VF Works / DMX Works Epilogue: Almost Two Decades Later, the Lawsuits Continue
An article in the March 8, 1999 edition of Dynamic Chiropractic examined whether then-VF Works / Nu-Best Franchising was selling its franchises illegally to doctors of chiropractic.
Helping Patients With Parkinson's Disease
Parkinson's disease (PD), a long-term degenerative disorder of the central nervous system that mainly affects motor function, has a slow onset over time.
The Acupuncture Channel System (Part 2)
The primary channels (main channels) are introduced in chapter 10 of the Ling Shu, these channels are referenced in many chapters throughout the Su Wen and the Ling Shu. The primary channels have become the main channel system used in TCM.
Spiritual Initiation: Opening Your Higher Healing Abilities
People drawn to the field of acupuncture and Oriental Medicine tend to be those who march to the beat of a different drummer.
The Large Intestine Official
The large intestine (AKA colon) is the great eliminator, or as J.R. Worsley called it, "The Drainer of the Dregs." Dregs are defined as the remnants of liquid with its sediment left in a container, or the basest, least valuable portion of anything.
Correcting Rib Dysfunction: Improve Patients' Pain, Posture and Breathing
As chiropractors, we tend to focus on the spine, and rightly so. Many problems our patients face can be corrected by manipulating the correct spinal level.
Near-Infrared Therapy for Diabetic Neuropathy
The pain experienced by people with diabetes is a symptom of diabetic neuropathy. The impact on quality of life is significant. Pain makes walking difficult, sleep troublesome, and eventually contributes to a decrease in social interaction.
House Calls With Dad
My father was a chiropractor and he did house calls. On Wednesday nights, while my mother attended the weekly women's meeting at the Odd Fellows and Rebekahs hall in our small town, dad loaded up the portable adjusting table, fired up the Pontiac and drove off to treat a few patients in their homes. I went with him.
December, 2011, Vol. 11, Issue 12
From Stressed Out to Self Care
By Debbie Roberts, LMT
What does climbing a rock wall have to do with self-care? It's all about reaching new heights of self-awareness by renewing, revitalizing and jump-starting your spirit. Do you have to climb a rock wall to achieve this? Certainly not.The point is to do something outside the box, something that stretches you beyond your comfort zone and challenges you to focus on yourself.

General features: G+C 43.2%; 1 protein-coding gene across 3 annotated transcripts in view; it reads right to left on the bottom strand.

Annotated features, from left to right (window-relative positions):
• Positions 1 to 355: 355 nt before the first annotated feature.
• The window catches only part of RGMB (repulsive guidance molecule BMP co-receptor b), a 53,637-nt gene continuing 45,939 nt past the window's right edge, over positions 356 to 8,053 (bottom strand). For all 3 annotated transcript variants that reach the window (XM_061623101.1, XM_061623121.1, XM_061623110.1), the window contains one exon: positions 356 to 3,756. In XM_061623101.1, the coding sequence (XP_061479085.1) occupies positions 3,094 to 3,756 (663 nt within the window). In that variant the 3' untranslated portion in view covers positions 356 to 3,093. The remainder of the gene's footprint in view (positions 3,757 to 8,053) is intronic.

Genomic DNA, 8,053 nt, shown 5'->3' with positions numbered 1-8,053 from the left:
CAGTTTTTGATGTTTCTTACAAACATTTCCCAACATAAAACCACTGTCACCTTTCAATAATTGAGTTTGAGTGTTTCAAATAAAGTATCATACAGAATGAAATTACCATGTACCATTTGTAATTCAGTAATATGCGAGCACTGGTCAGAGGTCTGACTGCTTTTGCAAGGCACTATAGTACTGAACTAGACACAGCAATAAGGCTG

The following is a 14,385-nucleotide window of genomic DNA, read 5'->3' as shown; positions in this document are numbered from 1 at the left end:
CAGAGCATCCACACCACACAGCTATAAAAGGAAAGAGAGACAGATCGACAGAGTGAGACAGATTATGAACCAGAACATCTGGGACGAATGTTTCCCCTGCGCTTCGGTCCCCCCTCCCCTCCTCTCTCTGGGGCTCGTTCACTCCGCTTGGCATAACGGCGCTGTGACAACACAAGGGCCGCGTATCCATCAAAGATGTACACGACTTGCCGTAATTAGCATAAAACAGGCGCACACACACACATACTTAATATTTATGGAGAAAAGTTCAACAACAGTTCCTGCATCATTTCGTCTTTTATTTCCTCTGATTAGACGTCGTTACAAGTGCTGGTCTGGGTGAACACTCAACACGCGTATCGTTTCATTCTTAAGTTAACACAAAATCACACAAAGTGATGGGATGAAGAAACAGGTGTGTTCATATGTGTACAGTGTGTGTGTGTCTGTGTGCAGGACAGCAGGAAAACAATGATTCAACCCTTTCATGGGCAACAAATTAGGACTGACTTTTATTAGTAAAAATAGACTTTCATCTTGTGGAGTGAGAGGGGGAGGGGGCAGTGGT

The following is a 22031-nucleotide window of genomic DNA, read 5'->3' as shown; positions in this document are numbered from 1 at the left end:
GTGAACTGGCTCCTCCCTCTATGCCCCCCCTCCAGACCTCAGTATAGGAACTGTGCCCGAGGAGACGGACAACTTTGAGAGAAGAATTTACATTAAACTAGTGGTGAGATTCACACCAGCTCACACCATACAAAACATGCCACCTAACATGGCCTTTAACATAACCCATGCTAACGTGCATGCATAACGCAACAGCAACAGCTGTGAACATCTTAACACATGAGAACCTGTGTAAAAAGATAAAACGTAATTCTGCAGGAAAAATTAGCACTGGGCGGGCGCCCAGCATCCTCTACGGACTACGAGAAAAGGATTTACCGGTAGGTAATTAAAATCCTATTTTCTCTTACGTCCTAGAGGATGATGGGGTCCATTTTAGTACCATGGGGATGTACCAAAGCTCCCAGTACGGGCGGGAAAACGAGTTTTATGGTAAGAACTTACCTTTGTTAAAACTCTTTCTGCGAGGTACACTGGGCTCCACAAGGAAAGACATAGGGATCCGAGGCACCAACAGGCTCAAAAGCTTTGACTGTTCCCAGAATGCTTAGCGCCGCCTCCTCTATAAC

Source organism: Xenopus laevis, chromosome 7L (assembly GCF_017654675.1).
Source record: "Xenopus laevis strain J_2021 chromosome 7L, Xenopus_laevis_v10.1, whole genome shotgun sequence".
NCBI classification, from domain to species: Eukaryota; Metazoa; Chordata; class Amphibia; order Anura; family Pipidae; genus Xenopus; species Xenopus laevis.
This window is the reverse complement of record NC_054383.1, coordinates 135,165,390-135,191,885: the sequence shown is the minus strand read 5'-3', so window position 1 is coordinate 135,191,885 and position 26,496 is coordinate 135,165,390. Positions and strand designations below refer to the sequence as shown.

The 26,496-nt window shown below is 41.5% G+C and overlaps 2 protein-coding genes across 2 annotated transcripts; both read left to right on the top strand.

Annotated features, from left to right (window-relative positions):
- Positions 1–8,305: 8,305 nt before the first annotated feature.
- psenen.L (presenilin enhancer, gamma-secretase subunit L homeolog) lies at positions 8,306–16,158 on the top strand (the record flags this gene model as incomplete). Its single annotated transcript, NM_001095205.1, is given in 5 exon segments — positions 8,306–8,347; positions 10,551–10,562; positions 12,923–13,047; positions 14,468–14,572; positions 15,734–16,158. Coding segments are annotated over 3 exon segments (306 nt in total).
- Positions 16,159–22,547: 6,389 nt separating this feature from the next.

As massage therapists we spend hours taking care of other people's needs. Yet many therapists shy away from spending time and money on their own needs. If this rings true for you, join me as I share my experience of climbing out of my box and into a new awareness of myself. I hope my story will inspire you reach new heights of consciousness.
Climbing Out of the Box
Self-care begins with how we spend our time. This concept became clear to me when my best friend and I recently celebrated our birthdays at Canyon Ranch Spa Miami. In the middle of this get-away I turned to my friend and said, "Wow, how different would all of our decisions about life be if we could make them in the absence of stress?" Under stress we see time as the enemy. When we are fighting the clock, we fail to see the possibilities available to us. Instead of enjoying our time and making empowered decisions, we react to situations and put off the "good stuff."
By taking a few days to care for my body and spirit, I felt the pressure of time slip away. For three days I did exactly what I wanted. I ate when I was hungry, worked out, rested and had an absolute blast laughing at myself doing Zumba. Then, I made the stretch... although I'm terrified of heights, I decided to move way out of my comfort zone by challenging myself to climb a rock wall. Getting up the wall was tough. I can tell you it took six attempts, each time getting a little higher than before. But with the support and encouragement of my best friend and my instructor, Wally, I made it.